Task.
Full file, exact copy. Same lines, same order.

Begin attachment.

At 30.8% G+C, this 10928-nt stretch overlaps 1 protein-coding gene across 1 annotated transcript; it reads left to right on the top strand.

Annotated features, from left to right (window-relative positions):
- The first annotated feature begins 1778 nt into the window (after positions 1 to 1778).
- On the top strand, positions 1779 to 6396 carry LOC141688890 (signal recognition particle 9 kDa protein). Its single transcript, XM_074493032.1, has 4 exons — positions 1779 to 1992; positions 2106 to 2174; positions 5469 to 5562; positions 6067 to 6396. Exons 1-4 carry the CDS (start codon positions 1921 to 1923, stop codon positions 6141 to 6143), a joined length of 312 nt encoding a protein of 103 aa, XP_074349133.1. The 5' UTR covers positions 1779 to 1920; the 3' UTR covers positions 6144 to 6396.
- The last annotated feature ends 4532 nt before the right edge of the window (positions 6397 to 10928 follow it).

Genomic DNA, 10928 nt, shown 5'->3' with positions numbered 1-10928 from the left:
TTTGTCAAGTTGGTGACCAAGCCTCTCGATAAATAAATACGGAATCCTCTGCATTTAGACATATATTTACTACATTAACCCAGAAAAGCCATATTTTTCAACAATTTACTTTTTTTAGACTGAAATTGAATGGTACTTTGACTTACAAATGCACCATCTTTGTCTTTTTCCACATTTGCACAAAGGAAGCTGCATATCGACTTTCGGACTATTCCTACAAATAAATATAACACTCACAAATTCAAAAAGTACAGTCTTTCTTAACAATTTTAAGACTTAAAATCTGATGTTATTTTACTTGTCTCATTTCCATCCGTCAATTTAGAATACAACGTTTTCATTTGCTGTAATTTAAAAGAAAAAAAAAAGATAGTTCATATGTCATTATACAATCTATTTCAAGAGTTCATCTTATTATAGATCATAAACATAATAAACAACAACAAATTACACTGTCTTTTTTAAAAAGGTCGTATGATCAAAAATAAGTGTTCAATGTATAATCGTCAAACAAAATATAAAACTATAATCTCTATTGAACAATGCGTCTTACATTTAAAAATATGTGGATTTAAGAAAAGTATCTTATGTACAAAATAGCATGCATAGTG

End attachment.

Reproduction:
At 30.8% G+C, this 10928-nt stretch overlaps 1 protein-coding gene across 1 annotated transcript; it reads left to right on the top strand.

Annotated features, from left to right (window-relative positions):
- The first annotated feature begins 1778 nt into the window (after positions 1 to 1778).
- On the top strand, positions 1779 to 6396 carry LOC141688890 (signal recognition particle 9 kDa protein). Its single transcript, XM_074493032.1, has 4 exons — positions 1779 to 1992; positions 2106 to 2174; positions 5469 to 5562; positions 6067 to 6396. Exons 1-4 carry the CDS (start codon positions 1921 to 1923, stop codon positions 6141 to 6143), a joined length of 312 nt encoding a protein of 103 aa, XP_074349133.1. The 5' UTR covers positions 1779 to 1920; the 3' UTR covers positions 6144 to 6396.
- The last annotated feature ends 4532 nt before the right edge of the window (positions 6397 to 10928 follow it).

Genomic DNA, 10928 nt, shown 5'->3' with positions numbered 1-10928 from the left:
TTTGTCAAGTTGGTGACCAAGCCTCTCGATAAATAAATACGGAATCCTCTGCATTTAGACATATATTTACTACATTAACCCAGAAAAGCCATATTTTTCAACAATTTACTTTTTTTAGACTGAAATTGAATGGTACTTTGACTTACAAATGCACCATCTTTGTCTTTTTCCACATTTGCACAAAGGAAGCTGCATATCGACTTTCGGACTATTCCTACAAATAAATATAACACTCACAAATTCAAAAAGTACAGTCTTTCTTAACAATTTTAAGACTTAAAATCTGATGTTATTTTACTTGTCTCATTTCCATCCGTCAATTTAGAATACAACGTTTTCATTTGCTGTAATTTAAAAGAAAAAAAAAAGATAGTTCATATGTCATTATACAATCTATTTCAAGAGTTCATCTTATTATAGATCATAAACATAATAAACAACAACAAATTACACTGTCTTTTTTAAAAAGGTCGTATGATCAAAAATAAGTGTTCAATGTATAATCGTCAAACAAAATATAAAACTATAATCTCTATTGAACAATGCGTCTTACATTTAAAAATATGTGGATTTAAGAAAAGTATCTTATGTACAAAATAGCATGCATAGTG